As the release date for the hotly anticipated Final Fantasy VII Remake draws closer (April 10, 2020!) excitement is certainly building, especially in Japan. As a result, Square-Enix is holding a special event at their cafes in Tokyo (Akihabara and Shinjuku) and Osaka as well. With a unique menu, merchandise, and décor (wall to ceiling posters of your favorite characters) inspired by this fan-favorite game, it shouldn’t be missed.
At most vegan restaurants in Japan the ingredients aren’t always obvious. And many of the top 100 vegan restaurants listed online are mostly popular for their proximity to tourist destinations, or that make Western-styled foods such as tacos or burgers. This article highlights the three best places to eat in Kyoto that have a more authentic Japanese twist to them.
Japan has so many amazing foods to sample, but you would be missing out if you didn’t check out the Japanese dessert world. Being a self-diagnosed chocoholic myself, I have been sampling many Japanese sweets and here are some of my favorite place in Gifu!
Japanese Sake. Used for religious ceremonies, court festivals and drinking games, it has been an essential element in Japanese culture and tradition for a long time. However, it also has a dark side.
As I am a regular visitor to all these places and enjoying my regular cup of coffee there, I know all places personally very well and am very happy to tell you about it!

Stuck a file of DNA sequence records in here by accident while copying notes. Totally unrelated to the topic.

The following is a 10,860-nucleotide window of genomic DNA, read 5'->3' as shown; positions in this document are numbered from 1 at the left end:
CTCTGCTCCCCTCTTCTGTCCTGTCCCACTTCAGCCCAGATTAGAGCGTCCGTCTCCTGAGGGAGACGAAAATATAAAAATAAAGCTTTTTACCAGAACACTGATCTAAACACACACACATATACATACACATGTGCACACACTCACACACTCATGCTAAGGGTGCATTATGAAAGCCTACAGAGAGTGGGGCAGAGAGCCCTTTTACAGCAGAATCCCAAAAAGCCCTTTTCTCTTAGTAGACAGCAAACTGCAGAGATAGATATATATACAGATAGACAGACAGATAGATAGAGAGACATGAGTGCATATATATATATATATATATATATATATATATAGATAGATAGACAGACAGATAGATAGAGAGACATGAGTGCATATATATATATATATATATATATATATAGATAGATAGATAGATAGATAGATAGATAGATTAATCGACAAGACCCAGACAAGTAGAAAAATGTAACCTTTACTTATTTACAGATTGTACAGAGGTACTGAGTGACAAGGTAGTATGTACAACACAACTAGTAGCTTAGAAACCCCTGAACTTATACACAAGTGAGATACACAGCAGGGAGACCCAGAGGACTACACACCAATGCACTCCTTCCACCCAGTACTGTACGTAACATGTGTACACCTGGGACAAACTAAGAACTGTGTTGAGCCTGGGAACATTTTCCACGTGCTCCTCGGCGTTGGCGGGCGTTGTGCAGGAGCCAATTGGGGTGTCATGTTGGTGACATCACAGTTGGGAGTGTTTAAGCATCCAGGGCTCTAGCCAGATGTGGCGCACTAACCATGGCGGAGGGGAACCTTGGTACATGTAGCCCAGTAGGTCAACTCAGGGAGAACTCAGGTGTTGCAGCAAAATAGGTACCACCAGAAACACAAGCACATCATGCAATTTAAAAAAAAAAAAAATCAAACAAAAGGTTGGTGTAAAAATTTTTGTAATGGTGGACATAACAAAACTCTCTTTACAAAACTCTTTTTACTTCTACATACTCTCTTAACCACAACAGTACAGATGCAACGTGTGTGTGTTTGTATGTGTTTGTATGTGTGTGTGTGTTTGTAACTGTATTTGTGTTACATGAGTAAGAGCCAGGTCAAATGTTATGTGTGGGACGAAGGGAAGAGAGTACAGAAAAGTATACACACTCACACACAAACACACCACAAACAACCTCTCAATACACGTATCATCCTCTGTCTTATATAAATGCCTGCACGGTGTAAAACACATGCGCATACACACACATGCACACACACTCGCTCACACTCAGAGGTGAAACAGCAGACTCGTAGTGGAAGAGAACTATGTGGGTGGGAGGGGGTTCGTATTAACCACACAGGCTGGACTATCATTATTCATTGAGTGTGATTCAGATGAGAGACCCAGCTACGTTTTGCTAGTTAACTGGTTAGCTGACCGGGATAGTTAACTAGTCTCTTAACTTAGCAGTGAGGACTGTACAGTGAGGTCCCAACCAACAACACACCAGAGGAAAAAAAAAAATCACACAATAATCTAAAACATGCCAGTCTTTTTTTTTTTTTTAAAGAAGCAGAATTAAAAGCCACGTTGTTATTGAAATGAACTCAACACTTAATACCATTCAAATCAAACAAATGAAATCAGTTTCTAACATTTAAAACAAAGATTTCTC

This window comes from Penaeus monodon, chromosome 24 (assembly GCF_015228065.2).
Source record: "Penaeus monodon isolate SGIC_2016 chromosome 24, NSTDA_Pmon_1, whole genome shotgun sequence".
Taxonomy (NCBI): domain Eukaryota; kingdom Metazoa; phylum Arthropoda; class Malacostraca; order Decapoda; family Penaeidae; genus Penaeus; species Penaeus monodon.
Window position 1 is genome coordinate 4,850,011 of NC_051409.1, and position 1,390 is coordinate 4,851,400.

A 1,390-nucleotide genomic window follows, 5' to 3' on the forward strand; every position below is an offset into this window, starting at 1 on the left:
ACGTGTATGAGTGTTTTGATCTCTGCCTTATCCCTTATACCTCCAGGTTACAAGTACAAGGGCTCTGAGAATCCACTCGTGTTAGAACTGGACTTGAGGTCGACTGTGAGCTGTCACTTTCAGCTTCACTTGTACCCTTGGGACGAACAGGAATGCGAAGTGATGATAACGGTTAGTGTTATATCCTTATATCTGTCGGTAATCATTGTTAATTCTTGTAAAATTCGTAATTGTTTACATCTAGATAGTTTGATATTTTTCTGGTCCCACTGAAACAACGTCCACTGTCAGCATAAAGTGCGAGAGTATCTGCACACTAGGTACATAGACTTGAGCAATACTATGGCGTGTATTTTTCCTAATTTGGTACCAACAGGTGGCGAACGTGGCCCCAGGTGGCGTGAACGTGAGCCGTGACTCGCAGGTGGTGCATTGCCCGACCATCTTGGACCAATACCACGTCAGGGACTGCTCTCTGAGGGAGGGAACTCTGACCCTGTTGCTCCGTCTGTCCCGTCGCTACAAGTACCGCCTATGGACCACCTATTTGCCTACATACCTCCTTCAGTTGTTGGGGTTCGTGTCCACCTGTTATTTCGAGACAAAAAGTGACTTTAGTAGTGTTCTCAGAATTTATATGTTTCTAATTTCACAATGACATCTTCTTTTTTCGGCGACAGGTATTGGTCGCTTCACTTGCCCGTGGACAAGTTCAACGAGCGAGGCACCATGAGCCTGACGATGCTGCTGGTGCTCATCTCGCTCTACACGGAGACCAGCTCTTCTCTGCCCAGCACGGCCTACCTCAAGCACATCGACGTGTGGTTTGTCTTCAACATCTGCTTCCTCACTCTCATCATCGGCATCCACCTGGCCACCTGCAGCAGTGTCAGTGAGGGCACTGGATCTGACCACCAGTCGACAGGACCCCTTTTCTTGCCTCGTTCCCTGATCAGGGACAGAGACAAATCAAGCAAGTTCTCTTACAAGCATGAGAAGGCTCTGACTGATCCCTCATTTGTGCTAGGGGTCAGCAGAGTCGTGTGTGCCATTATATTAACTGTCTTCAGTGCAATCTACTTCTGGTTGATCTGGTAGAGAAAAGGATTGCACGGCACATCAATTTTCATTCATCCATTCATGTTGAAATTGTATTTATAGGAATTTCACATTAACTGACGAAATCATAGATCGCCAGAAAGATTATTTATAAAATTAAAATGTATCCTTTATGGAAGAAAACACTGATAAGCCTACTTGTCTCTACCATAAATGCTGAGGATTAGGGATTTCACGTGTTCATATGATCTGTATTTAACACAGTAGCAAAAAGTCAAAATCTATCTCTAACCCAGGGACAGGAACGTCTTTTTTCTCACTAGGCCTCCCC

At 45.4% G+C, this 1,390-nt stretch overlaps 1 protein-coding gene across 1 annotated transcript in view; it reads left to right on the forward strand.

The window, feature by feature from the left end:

Strangely enough, though, there is not a lot of information regarding wagyu outside of Japan. What do most people know about it in foreign countries? It’s fatty and tender, it’s pricey and served usually in tiny portions. And the best there is is called Kobe beef.
It is not a new thing for Japan to have unique and entertaining restaurants as people’s hangout destination. Let’s say maid cafes, animal cafes, etc. Girls may not enjoy maid cafes the same way guys do, but luckily Japan has made a kind of cafe girls can enjoy.
Kyoto is especially known for traditional sweets, particularly colorful (pink, green, yellow, beige, light purple) higashi dry confectionery shaped as leaves, flowers, fruits or Japanese crests, which usually accompany a bowl of matcha tea during tea ceremony.